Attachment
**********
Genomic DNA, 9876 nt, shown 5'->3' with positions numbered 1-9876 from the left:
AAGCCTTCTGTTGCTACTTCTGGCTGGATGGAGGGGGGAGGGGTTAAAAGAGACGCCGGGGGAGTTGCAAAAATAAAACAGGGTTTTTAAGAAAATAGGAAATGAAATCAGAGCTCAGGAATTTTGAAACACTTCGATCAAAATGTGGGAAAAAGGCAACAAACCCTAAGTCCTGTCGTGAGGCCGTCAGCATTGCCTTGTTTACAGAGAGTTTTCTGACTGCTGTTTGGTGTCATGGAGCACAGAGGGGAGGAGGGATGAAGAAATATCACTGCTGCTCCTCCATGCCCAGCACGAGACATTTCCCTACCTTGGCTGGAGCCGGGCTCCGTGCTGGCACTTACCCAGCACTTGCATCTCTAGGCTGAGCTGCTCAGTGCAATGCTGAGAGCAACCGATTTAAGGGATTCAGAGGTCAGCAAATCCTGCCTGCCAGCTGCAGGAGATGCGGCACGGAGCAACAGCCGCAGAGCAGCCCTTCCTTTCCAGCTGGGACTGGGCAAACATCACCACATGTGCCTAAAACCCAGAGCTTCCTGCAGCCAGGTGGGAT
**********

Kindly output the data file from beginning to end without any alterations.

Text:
Genomic DNA, 9876 nt, shown 5'->3' with positions numbered 1-9876 from the left:
AAGCCTTCTGTTGCTACTTCTGGCTGGATGGAGGGGGGAGGGGTTAAAAGAGACGCCGGGGGAGTTGCAAAAATAAAACAGGGTTTTTAAGAAAATAGGAAATGAAATCAGAGCTCAGGAATTTTGAAACACTTCGATCAAAATGTGGGAAAAAGGCAACAAACCCTAAGTCCTGTCGTGAGGCCGTCAGCATTGCCTTGTTTACAGAGAGTTTTCTGACTGCTGTTTGGTGTCATGGAGCACAGAGGGGAGGAGGGATGAAGAAATATCACTGCTGCTCCTCCATGCCCAGCACGAGACATTTCCCTACCTTGGCTGGAGCCGGGCTCCGTGCTGGCACTTACCCAGCACTTGCATCTCTAGGCTGAGCTGCTCAGTGCAATGCTGAGAGCAACCGATTTAAGGGATTCAGAGGTCAGCAAATCCTGCCTGCCAGCTGCAGGAGATGCGGCACGGAGCAACAGCCGCAGAGCAGCCCTTCCTTTCCAGCTGGGACTGGGCAAACATCACCACATGTGCCTAAAACCCAGAGCTTCCTGCAGCCAGGTGGGAT